golden cliff (c60clg1@CORN.CSO.NIU.EDU)
Thu, 15 May 1997 18:12:05 -0500
This is not a story about my humiliating experience, but that of a Scout
in my troop. Well, let me reconsider that statement. No it is about my
humiliation also. Another kind though.
About 18 or 19 years ago, a young fairly green Scoutmaster (me) was on a
campout with his troop. A boy named Tom was on his very first campout.
Back then troop initiations were more or less a tradition. Nothing much
more than the "left handed smokeshifter" or "tent stretcher" variety.
The boys kept after Tom all weekend to go get a left handed smokeshifter
but Tom refused. I finally decided to ask Tom myself and get the thing
over with, it was getting tiring. Since I was the one asking, Tom
obliged and went to a cabin where another troop of Scouts were camping.
The Scoutmaster and his boys were very creative and in good fun made a
contraption out of paper plates, a coat hanger, and aluminum foil. It
was quite a dedicated piece of work. Tom returned with the smoke shifter
much to the delight and laughter of the troop. I was glad the joke was
over and we could put it behind us and get on with the campout.
For Tom it was quite a different thing. He felt very hurt and
humiliated, and probably worse yet betrayed by someone he trusted. I
took him aside and tried to apologize and explain things to him as best I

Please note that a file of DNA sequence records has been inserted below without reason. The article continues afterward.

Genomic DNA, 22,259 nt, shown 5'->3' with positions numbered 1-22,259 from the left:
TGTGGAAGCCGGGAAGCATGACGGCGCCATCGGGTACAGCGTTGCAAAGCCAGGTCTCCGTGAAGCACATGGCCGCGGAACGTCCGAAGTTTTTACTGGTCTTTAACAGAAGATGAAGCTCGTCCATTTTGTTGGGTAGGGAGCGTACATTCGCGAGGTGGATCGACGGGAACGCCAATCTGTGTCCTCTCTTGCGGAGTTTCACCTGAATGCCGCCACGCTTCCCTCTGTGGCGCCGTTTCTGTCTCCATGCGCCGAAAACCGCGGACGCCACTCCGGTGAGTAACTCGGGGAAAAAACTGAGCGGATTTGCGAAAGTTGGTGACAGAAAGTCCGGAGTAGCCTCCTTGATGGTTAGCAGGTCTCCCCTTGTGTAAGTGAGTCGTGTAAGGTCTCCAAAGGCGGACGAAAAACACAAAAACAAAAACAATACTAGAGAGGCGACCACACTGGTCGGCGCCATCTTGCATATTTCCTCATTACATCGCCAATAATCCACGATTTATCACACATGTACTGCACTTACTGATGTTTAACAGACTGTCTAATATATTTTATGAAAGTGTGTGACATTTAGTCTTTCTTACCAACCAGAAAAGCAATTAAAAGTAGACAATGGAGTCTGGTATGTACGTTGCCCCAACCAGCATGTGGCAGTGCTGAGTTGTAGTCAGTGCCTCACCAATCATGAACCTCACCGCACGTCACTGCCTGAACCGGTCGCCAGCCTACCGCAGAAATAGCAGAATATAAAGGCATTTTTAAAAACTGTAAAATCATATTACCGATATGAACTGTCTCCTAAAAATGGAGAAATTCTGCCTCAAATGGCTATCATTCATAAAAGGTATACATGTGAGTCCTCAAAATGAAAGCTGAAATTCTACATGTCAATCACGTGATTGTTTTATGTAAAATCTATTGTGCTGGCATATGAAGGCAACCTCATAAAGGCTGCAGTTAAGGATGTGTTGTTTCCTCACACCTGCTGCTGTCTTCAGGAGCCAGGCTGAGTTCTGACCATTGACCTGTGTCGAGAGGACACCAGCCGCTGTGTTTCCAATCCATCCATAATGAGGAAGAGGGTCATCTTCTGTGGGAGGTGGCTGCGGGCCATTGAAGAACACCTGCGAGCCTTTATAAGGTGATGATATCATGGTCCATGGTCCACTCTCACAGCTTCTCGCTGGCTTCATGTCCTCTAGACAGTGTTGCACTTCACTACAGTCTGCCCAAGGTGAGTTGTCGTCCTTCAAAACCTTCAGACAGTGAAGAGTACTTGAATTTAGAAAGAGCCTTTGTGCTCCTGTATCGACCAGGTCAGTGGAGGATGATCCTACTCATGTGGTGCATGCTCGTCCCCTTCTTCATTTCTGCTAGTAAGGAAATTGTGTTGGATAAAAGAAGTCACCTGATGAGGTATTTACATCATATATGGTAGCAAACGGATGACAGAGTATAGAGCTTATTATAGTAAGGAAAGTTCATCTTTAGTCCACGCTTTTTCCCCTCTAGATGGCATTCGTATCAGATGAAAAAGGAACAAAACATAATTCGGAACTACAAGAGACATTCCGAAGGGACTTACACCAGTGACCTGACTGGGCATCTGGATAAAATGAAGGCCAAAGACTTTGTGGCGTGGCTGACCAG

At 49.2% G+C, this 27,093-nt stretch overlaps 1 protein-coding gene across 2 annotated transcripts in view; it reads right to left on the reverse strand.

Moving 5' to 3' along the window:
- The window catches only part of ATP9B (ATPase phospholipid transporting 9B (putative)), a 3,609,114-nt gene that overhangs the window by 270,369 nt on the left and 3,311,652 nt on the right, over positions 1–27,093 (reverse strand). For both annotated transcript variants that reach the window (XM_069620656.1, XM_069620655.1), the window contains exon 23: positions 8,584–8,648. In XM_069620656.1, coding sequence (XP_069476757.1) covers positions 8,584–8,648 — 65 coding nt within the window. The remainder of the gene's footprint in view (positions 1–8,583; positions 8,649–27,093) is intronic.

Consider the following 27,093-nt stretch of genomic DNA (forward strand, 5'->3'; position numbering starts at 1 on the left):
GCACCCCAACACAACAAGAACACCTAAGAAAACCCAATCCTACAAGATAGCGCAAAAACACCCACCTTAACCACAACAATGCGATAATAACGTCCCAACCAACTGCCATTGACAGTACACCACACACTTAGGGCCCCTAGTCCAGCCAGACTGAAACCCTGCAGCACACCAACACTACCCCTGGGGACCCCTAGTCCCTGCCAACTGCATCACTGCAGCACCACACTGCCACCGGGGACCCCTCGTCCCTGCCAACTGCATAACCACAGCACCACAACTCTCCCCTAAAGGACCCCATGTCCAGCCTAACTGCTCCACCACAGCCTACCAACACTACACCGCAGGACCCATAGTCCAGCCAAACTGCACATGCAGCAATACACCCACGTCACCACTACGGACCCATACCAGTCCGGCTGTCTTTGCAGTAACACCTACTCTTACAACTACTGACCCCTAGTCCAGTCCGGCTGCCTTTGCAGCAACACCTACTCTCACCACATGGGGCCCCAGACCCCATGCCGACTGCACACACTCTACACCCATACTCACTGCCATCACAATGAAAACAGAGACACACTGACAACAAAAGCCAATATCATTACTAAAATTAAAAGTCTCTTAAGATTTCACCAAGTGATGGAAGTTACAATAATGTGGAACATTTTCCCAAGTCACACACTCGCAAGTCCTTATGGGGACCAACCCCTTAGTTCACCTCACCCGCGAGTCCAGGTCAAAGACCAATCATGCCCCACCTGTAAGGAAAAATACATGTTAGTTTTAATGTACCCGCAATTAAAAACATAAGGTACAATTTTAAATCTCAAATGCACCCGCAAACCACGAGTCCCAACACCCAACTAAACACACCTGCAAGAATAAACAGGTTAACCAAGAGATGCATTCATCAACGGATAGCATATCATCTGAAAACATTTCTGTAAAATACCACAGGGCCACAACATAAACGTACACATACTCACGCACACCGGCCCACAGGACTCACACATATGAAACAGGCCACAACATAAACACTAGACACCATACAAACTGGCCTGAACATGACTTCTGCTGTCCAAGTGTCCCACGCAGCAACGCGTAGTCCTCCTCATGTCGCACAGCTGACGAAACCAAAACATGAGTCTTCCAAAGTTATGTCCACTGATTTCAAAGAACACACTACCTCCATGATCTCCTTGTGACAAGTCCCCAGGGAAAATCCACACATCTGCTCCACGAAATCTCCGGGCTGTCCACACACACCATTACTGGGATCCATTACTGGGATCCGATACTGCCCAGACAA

could. He said he was going to quit the Troop and never go camping again.
Eventually things returned back to normal and Tom seemed to be enjoying
himself again. I hope he enjoyed the remainder of the campout, since it
was his last involvement in Scouting. He made good on his promise, he
never came to another meeting or activity, he quit Scouting.
There was another part of the story that I didn't realize at the time. A
few years earlier there were two brothers playing on a railroad trestle. A
train came. The younger brother jumped off the trestle into the shallow
Kishwaukee river, breaking his leg. The older brother didn't jump, instead
losing his life.
I had known of the story, but did not know Tom was the younger brother.
He was still sorting out a lot of emotions and was very vulnerable at the
time of that first Boy Scout campout. Several times after the incident I
telephoned Tom to try to bring him back into the program, each time he
said he'd think about it, but he never returned.
His humiliation was being laughed at by his friends, my humiliation was
betraying the trust of a boy in my troop. After that weekend I declared an
end to any type of initiations in the troop. That was a good ten years
before it became national policy.
Sure, 99% of the time it does no harm and everyone laughs it off as good
natured fun. But what about that 1% of the time it hurts a boy like Tom
and he is lost from Scouting? Is it worth it? There are so many
good positive things that can be done in Scouting, why potentially hurt
someone so needlessly?
That is my humiliating story about hazing. It has no place in Scouting
and is contrary to the ideals we are trying to teach our Scouts. Troop 33
lost a great kid that weekend who could have benefitted from the Scouting
It just isn't worth it. It really isn't.
YIS, Cliff Golden
Scoutmaster Troop 33; DeKalb, Illinois
Three Fires Council BSA
Terry Howerton Sakima Group, Inc. SCOUTER Magazine Kansas City